Two angry iguanas dueled each other in a Starbucks parking lot. In this photo, a male Spiny tail iguana (Ctenosaura similis) rests at the National Institute of Biodiversity (INBio) in Santo Domingo de Heredia Oct. 27, 2010. REUTERS/Juan Carlos Ulate

A pair of women who had hopped down to grab a couple of coffees at a Starbucks outlet in Boca Raton, Florida, came across a rare sight on Saturday.

What grabbed their attention in the parking lot of the coffee shop, made them stop their car, whip out their cellphone and begin recording — two angry iguanas dueling each other.

What Shannon Moskoff and her friend initially thought were some tree branches at first glance, soon began to move, startling them. In the beginning of the video recorded by them, one of the iguanas seemed to have its opponent’s head inside its mouth.

"Oh my God, they're eating each other," one woman is heard saying in the background. "What the — I've never seen this in my life. Are they stuck?" one of them asked.

As the close to two-minute-long clip progressed, the first iguana let go of the second iguana and both of them got into a vicious fight pattern, hissing and snapping at each other’s neck.

The duel of the two iguanas, as they tried to push each other around and butt into each other’s way, was livened up by the hilarious commentary by Moskoff and her friend, who continued to try and figure out why the creatures might be fighting throughout the video.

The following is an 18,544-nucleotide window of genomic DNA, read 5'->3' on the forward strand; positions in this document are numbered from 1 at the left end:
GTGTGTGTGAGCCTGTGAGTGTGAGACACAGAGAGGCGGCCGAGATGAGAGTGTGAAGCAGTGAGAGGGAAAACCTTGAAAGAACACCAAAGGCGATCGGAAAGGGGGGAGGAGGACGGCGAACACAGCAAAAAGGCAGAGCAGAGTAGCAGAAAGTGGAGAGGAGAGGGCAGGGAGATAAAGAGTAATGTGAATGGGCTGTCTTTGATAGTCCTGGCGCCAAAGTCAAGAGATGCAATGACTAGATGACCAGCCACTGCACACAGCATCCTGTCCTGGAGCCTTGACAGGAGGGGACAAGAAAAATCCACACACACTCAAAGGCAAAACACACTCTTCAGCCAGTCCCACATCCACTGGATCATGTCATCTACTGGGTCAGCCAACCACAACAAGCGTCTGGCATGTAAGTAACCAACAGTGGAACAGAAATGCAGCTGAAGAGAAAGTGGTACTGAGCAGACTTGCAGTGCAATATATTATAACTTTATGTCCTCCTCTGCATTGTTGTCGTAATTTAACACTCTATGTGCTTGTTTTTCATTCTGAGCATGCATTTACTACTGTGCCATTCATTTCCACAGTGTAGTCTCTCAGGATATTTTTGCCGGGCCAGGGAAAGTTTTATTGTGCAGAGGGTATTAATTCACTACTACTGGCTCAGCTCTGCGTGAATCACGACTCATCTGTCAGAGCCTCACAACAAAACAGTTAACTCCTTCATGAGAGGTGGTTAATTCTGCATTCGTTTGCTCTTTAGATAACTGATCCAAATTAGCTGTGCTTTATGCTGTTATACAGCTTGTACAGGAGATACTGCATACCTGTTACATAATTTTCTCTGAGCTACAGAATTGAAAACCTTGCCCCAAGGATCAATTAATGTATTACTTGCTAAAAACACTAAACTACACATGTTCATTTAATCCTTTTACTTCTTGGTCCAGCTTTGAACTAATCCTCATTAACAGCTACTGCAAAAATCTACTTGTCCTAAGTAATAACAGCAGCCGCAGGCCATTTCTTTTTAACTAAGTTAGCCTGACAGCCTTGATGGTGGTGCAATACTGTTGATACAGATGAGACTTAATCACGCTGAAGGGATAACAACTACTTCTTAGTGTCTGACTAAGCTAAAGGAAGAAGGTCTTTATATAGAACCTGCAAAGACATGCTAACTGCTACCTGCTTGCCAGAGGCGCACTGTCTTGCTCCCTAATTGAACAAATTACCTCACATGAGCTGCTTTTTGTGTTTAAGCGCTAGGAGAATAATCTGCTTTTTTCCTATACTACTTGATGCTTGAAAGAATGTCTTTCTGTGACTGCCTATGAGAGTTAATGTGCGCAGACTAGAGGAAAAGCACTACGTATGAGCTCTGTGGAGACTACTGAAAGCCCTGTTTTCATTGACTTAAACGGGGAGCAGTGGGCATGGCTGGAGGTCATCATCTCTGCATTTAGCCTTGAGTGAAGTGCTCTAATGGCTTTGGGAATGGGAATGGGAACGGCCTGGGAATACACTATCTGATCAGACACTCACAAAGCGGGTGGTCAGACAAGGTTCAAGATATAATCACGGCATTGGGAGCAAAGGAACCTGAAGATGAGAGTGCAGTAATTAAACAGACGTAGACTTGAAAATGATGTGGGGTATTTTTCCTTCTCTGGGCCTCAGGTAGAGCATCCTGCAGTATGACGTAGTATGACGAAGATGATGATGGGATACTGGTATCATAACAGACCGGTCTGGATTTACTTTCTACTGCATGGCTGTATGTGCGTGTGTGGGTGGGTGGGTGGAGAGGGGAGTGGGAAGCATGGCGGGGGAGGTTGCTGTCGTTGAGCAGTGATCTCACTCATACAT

Unfortunately, the women were holding up traffic in the parking lot as they recorded the video and hence, had to move from the spot to make way for other vehicles. As a result, they were unable to witness the end of the fight which means there is no way to know which iguana won the duel.

While there is no way to tell if the iguanas spotted by Moskoff and her friend were male or female, according to Green Iguana Society, “adult males can get extremely aggressive and territorial toward one another, and will fight to the death if allowed access to each other.”

While spotting a pair of dueling iguanas is rare, the reptiles themselves are quite a common sight in Florida. The state is home to millions of iguanas, some of whom are often found feasting on people’s lawns, and leaving their droppings on patios and pool sides.

“People that move here from other states say, ‘Oh, my God, there’s a whole colony of 'Jurassic Park' things in my yard, what do I do?’” said Aaron Joyce, owner of Wild Cargo Pets, ABC affiliate WPBF reported.

While iguanas have always existed, their number seemed to be growing at an abnormal rate in the recent years in Florida.

“There’s no real way to come up with a valid estimate of the number of green iguanas in Florida,” Richard Engeman, a biologist for the National Wildlife Research Centre, said, the Telegraph reported. “But the number would be gigantic. You could put any number of zeros behind a number, and I would believe it.”

The growing population of the enormous lizards can create havoc for people who have to co-exist with them. The underground burrows and tunnels that they build to lay eggs can collapse with time, causing pavements to cave and damage power and phone lines.

Grace DeVita, of Hollywood, Florida, experienced damage first hand when an iguana chewed through her office’s power lines.

“There was an iguana with a piece of wire hanging out of his mouth,” she said. "It took two days for power to be restored the first time, and then it happened again two days later.”